Philosopher, writer, poet and critic

Maarten Doorman teaches philosophy at the Faculty of Arts and Social Sciences, University Maastricht, and is Endowed Professor in Historical Culture of Germany at the Faculty of Humanities at the Vrije Universiteit Amsterdam (on behalf of Duitsland Instituut Amsterdam). He is also known for his poetry, his criticism and his books. See here

He was editor of the literary magazine Hollands Maandblad and the philosophical journal Krisis. He has been a respected critic of philosophy, poetry and history of ideas for the leading newspapers NRC and de Volkskrant and contributed to many journals and newspapers with articles on philosophy, the visual arts, media and literature.

Doorman held an endowed Chair in Literary Criticism at the Vrije Universiteit Amsterdam (2000-2004) and an endowed Chair in Criticism of Culture and Arts at the University of Amsterdam (Department of Mediastudies, 2004-2014).

undefinedHis last books are Art in Progress. A Philosophical Response to the End of the Avant-Garde (2003) (free download of the integral book here), De romantische orde (2004), Paralipomena (2007), Rousseau en ik (2012, about Rousseau and authenticity ), De navel van Daphne (2016, about the visual arts, politcs and autonomy), Dichtbij en ver weg (2018, essays) and Een jager in het woud. Frankrijk, Duitsland, Europa (2023).

For a recent article on art, engagement and autonomy download here. And for an article on translocality in the visual arts download here. Doorman has participated in many radio and television programms (as in the legendary television program Zeeman met boeken) and is a well regarded intellectual in the Netherlands.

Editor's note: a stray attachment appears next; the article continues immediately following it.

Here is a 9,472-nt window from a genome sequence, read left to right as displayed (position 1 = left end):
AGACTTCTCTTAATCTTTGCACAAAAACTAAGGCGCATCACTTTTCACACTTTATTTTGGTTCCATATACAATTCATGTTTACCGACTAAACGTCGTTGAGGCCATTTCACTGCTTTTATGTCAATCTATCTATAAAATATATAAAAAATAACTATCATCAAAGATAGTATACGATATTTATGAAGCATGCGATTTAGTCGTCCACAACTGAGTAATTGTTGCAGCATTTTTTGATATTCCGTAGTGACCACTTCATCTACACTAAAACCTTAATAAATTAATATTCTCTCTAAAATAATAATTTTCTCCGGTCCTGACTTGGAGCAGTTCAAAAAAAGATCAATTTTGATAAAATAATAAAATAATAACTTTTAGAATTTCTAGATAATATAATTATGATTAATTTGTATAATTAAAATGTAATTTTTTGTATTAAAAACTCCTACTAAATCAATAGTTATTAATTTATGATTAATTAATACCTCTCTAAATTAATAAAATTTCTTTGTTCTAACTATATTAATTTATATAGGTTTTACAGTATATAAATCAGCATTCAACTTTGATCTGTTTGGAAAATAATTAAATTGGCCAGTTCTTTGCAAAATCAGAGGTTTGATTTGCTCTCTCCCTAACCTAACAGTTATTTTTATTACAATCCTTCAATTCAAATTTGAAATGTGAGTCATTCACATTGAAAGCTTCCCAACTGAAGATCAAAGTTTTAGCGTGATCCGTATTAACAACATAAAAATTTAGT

Maarten Doorman is  chairman of the foundations Glubbdubdrib and Biografieportaal and member of the Supervisory Board of Stedelijk Museum Amsterdam.

See also,

  • Arthur Danto: ‘The end of art does not entail that there has not been genuine progress in the philosophy of art. Maarten Doorman’s challenging and valuable study contributes to that progress, whether or not progress in art itself remains, as he argues, a tenable idea.’

* When art meets science: how to use Dangerous Liaisons with students:

The Romantic Imperative (De romantische orde)

How the Romantic ideal has become entangled in its own paradoxes

Modernism and postmodernism are the pivotal concepts that Western man uses in his attempts to come to grips with his situation in the early years of this new millennium. But in The Romantic Imperative, philosopher and poet Maarten Doorman shows us that our contemporary way of life is actually influenced more than we may realise by the Romantic revolution of the early nineteenth century.

For it was then that people began seeing themselves not as creatures who existed, but as creatures who became, who were in possession of an authentic ‘I’ that was more than the sum of their strict societal roles, and who had received the calling to be creative.

De romantische orde, Maarten Doorman | 9789035126282 | Boek -

Two centuries later, that call is still heard clearly, even in the remotest corners of our culture. In the panorama Doorman presents to his readers, the modern world appears as a bundle of contradictions that can only be  understood when seen in the light of their common Romantic background. With an easy and natural erudition, he shows us how the Romantic ideal has become entangled in its own paradoxes: the belief in an authentic ‘I’ led to the discovery of the subconscious; the imperative of self-realization led to the awareness of alienation; the glorification of the imagination resulted in a banal culture of self-gratification.